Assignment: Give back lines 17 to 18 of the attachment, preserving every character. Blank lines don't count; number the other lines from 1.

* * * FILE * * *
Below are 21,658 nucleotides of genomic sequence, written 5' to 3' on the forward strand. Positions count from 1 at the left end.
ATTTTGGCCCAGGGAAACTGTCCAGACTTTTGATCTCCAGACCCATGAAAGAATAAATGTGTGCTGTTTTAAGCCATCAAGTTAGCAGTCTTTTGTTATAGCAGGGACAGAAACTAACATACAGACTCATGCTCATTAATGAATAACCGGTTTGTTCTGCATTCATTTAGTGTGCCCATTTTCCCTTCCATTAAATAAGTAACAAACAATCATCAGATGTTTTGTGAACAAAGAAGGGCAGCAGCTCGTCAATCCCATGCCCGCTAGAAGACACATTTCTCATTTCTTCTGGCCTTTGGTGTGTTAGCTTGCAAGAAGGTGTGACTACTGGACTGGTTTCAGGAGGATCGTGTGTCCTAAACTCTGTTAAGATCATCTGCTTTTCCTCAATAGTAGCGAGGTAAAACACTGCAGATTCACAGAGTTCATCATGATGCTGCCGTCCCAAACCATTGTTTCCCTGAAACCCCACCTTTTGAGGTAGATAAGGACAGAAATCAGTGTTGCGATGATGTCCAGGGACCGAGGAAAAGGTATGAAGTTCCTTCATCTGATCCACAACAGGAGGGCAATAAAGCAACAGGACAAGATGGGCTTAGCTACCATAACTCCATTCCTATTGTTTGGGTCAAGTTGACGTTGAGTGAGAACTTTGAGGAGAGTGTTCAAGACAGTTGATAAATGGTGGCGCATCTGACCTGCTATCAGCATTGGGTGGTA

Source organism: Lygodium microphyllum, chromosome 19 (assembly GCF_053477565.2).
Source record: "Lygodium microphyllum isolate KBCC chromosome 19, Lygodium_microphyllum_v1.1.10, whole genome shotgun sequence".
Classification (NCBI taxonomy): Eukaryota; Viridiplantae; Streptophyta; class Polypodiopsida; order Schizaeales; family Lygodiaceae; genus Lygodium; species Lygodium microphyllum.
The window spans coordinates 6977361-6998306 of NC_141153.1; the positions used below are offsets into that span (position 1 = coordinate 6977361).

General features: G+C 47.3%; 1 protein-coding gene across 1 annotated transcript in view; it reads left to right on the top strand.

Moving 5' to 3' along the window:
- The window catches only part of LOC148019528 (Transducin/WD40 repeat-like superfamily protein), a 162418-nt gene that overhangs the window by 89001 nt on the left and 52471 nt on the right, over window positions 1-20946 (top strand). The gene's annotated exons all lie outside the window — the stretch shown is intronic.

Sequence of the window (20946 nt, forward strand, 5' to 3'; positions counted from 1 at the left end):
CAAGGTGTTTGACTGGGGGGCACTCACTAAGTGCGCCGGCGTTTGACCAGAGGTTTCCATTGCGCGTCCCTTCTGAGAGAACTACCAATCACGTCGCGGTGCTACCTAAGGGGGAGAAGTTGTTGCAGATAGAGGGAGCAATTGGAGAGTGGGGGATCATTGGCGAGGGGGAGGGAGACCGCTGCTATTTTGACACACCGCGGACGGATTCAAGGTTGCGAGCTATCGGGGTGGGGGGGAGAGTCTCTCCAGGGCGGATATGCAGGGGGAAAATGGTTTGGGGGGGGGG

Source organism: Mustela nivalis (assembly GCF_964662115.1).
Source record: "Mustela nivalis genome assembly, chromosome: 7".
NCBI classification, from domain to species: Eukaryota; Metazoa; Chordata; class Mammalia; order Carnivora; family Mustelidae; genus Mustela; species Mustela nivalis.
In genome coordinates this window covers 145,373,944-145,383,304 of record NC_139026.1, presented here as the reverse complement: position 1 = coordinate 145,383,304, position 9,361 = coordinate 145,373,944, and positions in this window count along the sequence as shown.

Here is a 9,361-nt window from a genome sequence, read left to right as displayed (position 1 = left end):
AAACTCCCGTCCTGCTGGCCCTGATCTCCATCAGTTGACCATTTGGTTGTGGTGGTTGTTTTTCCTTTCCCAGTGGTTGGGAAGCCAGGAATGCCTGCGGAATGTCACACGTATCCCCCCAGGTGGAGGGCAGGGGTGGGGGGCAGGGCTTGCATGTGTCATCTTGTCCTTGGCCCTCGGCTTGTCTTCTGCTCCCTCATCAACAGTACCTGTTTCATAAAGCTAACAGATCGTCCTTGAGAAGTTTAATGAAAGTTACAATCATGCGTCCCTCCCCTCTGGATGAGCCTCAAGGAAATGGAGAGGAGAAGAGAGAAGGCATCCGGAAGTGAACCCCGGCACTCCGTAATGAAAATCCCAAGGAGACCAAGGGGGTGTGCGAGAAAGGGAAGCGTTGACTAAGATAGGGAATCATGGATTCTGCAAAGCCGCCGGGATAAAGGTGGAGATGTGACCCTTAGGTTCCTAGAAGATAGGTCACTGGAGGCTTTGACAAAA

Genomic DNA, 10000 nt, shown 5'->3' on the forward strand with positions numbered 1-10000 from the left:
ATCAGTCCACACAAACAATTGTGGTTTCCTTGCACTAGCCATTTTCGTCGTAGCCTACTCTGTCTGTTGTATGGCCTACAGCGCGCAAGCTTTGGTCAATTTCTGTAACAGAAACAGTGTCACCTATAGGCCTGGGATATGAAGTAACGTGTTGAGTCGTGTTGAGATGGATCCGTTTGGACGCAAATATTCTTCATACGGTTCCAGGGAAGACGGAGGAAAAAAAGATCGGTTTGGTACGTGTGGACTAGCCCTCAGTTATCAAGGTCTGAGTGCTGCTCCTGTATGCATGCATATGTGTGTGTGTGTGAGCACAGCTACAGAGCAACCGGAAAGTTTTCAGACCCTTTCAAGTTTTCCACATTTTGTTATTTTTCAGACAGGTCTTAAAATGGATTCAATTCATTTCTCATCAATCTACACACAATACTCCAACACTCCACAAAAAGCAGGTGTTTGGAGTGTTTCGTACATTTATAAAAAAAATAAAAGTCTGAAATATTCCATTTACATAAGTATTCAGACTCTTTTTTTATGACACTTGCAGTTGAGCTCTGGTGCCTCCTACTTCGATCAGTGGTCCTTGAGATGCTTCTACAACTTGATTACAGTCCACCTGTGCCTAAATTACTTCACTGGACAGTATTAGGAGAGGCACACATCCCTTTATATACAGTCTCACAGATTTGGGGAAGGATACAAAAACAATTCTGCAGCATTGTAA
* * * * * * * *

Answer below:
AAACTCCCGTCCTGCTGGCCCTGATCTCCATCAGTTGACCATTTGGTTGTGGTGGTTGTTTTTCCTTTCCCAGTGGTTGGGAAGCCAGGAATGCCTGCGGAATGTCACACGTATCCCCCCAGGTGGAGGGCAGGGGTGGGGGGCAGGGCTTGCATGTGTCATCTTGTCCTTGGCCCTCGGCTTGTCTTCTGCTCCCTCATCAACAGTACCTGTTTCATAAAGCTAACAGATCGTCCTTGAGAAGTTTAATGAAAGTTACAATCATGCGTCCCTCCCCTCTGGATGAGCCTCAAGGAAATGGAGAGGAGAAGAGAGAAGGCATCCGGAAGTGAACCCCGGCACTCCGTAATGAAAATCCCAAGGAGACCAAGGGGGTGTGCGAGAAAGGGAAGCGTTGACTAAGATAGGGAATCATGGATTCTGCAAAGCCGCCGGGATAAAGGTGGAGATGTGACCCTTAGGTTCCTAGAAGATAGGTCACTGGAGGCTTTGACAAAA

Genomic DNA, 10000 nt, shown 5'->3' on the forward strand with positions numbered 1-10000 from the left: